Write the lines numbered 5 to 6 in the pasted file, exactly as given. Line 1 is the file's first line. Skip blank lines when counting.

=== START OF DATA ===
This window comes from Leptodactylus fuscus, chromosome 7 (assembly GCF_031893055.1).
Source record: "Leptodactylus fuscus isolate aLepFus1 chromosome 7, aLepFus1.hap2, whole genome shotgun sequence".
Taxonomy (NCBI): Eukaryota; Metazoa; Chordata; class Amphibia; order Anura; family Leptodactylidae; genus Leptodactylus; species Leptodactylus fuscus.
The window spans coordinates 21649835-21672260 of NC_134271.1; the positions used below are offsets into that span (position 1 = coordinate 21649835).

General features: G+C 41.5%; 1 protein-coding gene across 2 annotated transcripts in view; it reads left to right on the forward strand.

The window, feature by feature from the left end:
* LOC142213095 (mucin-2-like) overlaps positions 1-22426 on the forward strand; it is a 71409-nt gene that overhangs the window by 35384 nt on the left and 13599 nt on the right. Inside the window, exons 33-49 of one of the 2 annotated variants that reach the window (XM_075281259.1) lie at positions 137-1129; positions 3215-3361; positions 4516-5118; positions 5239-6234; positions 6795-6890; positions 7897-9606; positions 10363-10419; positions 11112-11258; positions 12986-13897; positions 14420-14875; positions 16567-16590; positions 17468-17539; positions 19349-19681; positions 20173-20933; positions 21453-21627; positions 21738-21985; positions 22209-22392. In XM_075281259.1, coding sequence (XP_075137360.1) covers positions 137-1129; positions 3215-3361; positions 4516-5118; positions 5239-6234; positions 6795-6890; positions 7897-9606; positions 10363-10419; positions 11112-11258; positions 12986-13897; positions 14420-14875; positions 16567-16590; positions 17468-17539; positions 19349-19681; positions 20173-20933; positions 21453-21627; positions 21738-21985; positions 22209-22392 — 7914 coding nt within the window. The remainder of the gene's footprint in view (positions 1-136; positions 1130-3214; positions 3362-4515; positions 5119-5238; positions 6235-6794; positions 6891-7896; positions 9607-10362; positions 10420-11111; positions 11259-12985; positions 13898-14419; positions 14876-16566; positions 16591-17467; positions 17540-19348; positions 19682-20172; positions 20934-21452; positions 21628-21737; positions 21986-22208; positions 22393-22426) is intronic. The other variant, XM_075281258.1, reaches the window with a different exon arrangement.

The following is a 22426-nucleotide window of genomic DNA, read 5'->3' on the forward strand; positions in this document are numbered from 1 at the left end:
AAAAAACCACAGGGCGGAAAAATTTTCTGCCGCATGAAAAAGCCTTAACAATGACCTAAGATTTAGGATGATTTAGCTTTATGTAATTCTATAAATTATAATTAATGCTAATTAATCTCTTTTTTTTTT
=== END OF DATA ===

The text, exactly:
General features: G+C 41.5%; 1 protein-coding gene across 2 annotated transcripts in view; it reads left to right on the forward strand.

The window, feature by feature from the left end: